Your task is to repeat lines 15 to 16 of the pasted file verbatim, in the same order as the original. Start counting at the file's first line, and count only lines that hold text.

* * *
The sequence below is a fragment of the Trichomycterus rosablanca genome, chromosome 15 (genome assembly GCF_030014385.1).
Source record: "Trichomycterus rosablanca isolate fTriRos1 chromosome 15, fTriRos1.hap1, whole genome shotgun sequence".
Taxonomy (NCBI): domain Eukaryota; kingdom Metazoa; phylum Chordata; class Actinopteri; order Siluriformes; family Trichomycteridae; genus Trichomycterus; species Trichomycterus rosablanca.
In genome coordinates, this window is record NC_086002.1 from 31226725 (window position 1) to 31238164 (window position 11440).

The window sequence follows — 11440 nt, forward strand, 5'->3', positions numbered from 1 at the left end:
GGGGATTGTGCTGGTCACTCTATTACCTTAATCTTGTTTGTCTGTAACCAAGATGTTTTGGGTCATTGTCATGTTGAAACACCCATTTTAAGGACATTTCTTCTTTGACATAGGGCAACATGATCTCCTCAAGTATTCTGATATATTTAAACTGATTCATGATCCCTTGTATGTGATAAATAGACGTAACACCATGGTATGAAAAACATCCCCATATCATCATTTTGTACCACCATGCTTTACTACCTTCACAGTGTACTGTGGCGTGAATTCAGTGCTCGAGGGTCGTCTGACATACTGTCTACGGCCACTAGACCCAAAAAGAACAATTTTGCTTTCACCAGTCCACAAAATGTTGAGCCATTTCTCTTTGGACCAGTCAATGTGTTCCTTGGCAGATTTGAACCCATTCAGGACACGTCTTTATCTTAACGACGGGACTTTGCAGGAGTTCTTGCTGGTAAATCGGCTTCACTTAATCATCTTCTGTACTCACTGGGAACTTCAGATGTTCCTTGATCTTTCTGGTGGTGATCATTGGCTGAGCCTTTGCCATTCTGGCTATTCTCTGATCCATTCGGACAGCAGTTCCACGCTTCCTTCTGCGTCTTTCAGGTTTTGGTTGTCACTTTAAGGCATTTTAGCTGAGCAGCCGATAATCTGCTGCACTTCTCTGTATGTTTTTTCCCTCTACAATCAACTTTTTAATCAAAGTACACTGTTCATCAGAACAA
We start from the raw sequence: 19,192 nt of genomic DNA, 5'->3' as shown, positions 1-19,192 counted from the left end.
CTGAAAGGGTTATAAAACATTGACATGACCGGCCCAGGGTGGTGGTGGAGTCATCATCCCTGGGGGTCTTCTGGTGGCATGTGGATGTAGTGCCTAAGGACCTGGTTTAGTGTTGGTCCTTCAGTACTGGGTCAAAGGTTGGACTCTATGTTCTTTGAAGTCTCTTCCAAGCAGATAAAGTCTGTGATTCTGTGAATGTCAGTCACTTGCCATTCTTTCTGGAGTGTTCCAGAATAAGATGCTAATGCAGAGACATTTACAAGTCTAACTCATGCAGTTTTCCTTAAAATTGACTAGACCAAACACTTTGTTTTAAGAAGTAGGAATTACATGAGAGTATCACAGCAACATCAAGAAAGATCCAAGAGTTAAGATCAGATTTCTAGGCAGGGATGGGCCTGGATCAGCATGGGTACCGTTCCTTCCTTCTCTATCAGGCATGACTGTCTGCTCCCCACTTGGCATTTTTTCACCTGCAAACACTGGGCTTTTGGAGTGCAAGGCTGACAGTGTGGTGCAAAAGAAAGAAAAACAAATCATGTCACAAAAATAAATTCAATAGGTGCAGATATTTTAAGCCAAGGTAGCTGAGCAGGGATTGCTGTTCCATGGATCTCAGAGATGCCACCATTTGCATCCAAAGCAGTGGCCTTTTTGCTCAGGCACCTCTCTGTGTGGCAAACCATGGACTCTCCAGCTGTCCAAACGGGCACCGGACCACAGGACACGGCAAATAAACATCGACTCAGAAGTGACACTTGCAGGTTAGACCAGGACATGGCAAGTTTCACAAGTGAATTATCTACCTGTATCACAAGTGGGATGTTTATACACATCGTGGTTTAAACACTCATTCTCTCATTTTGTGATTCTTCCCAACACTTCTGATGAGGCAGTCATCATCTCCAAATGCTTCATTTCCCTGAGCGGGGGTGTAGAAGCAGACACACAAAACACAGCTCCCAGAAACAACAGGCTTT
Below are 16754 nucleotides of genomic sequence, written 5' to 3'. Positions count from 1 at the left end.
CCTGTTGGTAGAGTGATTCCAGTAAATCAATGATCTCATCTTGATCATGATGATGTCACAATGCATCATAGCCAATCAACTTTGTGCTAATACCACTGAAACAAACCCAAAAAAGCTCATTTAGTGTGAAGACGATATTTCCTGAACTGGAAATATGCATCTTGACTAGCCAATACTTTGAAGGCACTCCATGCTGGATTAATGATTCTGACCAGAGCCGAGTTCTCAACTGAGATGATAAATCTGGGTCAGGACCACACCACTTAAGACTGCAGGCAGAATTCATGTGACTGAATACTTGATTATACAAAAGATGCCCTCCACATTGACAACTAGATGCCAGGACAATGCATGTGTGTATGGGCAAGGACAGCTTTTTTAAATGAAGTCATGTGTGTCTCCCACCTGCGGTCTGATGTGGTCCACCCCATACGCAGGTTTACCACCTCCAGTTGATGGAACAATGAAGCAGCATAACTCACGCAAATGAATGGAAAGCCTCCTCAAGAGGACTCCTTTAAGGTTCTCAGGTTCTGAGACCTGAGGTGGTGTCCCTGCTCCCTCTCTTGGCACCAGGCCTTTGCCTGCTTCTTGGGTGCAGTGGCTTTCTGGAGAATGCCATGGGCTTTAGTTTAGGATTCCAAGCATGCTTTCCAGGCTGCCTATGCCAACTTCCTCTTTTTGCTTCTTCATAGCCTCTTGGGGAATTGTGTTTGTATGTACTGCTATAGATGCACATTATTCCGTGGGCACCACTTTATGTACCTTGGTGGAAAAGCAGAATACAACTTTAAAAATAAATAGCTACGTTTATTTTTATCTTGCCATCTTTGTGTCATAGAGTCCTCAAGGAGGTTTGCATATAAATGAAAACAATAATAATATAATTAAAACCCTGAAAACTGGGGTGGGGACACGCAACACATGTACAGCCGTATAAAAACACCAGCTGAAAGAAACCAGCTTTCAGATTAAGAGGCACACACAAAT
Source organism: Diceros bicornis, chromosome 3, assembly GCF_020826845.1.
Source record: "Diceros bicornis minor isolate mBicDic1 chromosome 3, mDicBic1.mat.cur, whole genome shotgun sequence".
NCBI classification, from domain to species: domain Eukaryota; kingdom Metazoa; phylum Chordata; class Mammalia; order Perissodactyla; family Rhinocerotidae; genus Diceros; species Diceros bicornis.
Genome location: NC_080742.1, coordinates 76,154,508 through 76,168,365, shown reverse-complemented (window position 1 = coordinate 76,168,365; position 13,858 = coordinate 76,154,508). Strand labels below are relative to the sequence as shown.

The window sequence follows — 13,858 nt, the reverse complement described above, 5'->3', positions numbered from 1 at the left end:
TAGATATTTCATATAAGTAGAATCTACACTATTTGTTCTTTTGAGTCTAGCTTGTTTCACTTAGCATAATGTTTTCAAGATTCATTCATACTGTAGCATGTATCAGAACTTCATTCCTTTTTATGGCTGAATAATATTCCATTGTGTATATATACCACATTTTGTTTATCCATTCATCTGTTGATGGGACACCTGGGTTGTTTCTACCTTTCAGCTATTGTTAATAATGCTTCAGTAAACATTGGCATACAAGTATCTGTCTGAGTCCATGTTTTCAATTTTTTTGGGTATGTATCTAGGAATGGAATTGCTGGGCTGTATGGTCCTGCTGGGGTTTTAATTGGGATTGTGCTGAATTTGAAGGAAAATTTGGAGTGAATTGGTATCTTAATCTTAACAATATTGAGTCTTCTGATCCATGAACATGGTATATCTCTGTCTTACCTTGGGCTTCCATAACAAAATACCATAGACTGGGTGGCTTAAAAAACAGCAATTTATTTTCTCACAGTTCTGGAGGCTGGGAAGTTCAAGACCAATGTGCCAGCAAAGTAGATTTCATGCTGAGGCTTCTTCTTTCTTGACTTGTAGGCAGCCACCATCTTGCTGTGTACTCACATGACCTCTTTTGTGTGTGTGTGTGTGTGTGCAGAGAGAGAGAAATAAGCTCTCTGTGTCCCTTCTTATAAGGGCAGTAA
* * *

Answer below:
The window sequence follows — 13,858 nt, the reverse complement described above, 5'->3', positions numbered from 1 at the left end:
TAGATATTTCATATAAGTAGAATCTACACTATTTGTTCTTTTGAGTCTAGCTTGTTTCACTTAGCATAATGTTTTCAAGATTCATTCATACTGTAGCATGTATCAGAACTTCATTCCTTTTTATGGCTGAATAATATTCCATTGTGTATATATACCACATTTTGTTTATCCATTCATCTGTTGATGGGACACCTGGGTTGTTTCTACCTTTCAGCTATTGTTAATAATGCTTCAGTAAACATTGGCATACAAGTATCTGTCTGAGTCCATGTTTTCAATTTTTTTGGGTATGTATCTAGGAATGGAATTGCTGGGCTGTATGGTCCTGCTGGGGTTTTAATTGGGATTGTGCTGAATTTGAAGGAAAATTTGGAGTGAATTGGTATCTTAATCTTAACAATATTGAGTCTTCTGATCCATGAACATGGTATATCTCTGTCTTACCTTGGGCTTCCATAACAAAATACCATAGACTGGGTGGCTTAAAAAACAGCAATTTATTTTCTCACAGTTCTGGAGGCTGGGAAGTTCAAGACCAATGTGCCAGCAAAGTAGATTTCATGCTGAGGCTTCTTCTTTCTTGACTTGTAGGCAGCCACCATCTTGCTGTGTACTCACATGACCTCTTTTGTGTGTGTGTGTGTGTGTGCAGAGAGAGAGAAATAAGCTCTCTGTGTCCCTTCTTATAAGGGCAGTAA